Tasmania Police has added three new types of drones to its 22-strong fleet – and the devices have already helped locate stolen guns, find missing vehicles and chase down cars refusing to pull over.
The state government also said it now has 20 CASA-certified pilots operating the UAVs with another five to be trained soon. The reinforcements come due to a $400,000 investment in the technology by the state government.
The new drone types are specifically designed to have increased flight times, remote area capability, 3D modelling and the ability to drop objects into remote.
Acting Assistant Commissioner Robert Blackwood said the drones are particularly useful in chasing down vehicles that evade his team.
“The drone is a really useful tool to then follow that vehicle without the police required to be in close proximity,” said Blackwood. “We can then see where the vehicle goes and send police to that location and apprehend the offender at a safe time.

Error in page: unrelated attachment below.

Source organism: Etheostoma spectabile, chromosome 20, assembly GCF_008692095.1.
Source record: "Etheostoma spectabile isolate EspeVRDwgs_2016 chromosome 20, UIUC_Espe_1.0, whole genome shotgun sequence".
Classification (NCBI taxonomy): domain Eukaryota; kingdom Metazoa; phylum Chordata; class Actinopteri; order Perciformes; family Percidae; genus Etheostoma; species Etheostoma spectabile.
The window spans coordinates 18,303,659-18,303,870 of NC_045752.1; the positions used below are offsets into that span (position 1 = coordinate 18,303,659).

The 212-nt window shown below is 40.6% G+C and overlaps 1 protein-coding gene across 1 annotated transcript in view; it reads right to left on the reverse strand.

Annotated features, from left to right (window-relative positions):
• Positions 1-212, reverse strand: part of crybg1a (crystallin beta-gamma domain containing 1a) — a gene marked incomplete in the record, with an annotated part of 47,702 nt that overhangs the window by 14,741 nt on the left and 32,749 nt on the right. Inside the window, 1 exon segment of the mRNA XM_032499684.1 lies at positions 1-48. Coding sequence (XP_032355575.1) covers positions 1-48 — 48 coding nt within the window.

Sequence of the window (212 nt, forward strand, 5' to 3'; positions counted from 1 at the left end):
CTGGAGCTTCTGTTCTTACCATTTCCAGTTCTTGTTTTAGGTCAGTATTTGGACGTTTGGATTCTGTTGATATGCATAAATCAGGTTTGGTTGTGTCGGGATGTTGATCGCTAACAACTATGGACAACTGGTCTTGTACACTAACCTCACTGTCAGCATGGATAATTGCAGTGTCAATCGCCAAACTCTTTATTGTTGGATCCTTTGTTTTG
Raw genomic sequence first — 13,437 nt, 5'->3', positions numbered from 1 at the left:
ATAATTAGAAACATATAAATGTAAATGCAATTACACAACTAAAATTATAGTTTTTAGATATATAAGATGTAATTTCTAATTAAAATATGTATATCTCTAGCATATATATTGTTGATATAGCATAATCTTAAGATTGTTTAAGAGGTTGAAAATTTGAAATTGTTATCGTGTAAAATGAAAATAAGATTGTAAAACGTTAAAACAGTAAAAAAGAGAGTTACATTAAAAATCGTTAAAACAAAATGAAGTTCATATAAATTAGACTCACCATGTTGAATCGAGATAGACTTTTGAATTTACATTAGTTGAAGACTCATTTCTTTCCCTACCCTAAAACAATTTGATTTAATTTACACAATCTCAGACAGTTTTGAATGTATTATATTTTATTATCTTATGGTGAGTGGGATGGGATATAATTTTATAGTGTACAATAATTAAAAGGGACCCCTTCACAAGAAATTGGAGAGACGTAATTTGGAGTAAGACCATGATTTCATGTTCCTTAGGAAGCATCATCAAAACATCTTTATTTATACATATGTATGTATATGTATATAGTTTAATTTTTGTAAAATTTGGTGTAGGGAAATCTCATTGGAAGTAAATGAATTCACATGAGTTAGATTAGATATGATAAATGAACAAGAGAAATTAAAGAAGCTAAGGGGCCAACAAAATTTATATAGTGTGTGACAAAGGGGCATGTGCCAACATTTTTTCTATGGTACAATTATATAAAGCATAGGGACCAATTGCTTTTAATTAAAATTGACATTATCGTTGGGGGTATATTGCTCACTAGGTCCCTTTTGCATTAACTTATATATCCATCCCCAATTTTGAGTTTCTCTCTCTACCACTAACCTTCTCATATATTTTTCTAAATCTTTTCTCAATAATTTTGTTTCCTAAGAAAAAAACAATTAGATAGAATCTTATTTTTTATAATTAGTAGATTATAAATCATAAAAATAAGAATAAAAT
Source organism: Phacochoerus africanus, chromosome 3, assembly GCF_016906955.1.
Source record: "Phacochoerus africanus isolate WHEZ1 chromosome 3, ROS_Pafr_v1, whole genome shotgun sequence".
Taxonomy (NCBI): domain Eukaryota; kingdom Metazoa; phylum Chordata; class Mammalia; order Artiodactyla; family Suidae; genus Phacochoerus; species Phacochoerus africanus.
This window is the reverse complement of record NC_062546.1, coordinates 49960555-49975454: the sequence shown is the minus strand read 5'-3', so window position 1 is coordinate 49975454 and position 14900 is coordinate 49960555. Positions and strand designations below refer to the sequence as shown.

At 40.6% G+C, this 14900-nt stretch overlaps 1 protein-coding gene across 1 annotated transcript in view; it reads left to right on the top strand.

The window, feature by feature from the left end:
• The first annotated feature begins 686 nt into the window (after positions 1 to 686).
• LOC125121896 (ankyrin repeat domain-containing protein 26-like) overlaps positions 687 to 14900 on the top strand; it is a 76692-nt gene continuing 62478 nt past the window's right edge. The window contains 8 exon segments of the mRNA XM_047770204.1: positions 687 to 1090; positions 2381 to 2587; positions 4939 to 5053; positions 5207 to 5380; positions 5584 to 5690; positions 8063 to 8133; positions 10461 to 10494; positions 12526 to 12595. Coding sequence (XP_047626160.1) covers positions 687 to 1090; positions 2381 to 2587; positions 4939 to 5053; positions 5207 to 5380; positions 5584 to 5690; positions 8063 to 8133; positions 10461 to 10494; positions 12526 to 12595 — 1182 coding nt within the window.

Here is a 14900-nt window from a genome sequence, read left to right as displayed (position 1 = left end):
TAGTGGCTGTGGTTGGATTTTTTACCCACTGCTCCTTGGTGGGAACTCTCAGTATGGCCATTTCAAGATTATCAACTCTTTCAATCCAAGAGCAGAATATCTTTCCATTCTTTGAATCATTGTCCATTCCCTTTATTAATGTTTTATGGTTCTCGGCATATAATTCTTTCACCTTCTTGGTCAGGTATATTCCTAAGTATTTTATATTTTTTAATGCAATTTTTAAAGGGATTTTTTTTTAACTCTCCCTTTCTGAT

“The drones save a lot of manpower out walking and help in going to locations that are difficult to attend on foot.
“The larger drones can drop items at scenes, including a mobile telephone, transporting rope, as well as food and water and first aid equipment. It can even take an inflatable life vest if someone is in a water situation.
“When a road would normally be closed for hours we can deploy a drone, get 3D modelling and imaging of the scene and reopen the road quicker.”
The drones are now used by departments including Road and Public Order Services, Forensic Services, Search and Rescue and Marine, as well as specialist and tactical units.
During the last financial year, Tasmania used drones in 227 operations to support police investigations.
In June, Australian Aviation reported how NSW Police said it was going to use drones to keep watch on the NSW–Victoria border when it shut.
“Someone could choose to swim across the river, walk through the bush, there are dirt tracks. We’ll be using drones and other aerial surveillance at the same time,” said Police Commissioner Mick Fuller.
“There will be police. There will be aerial and other surveillance 24/7 right across the border. Look, at this stage we know there is still an $11,000 fine and up to six months in jail.”
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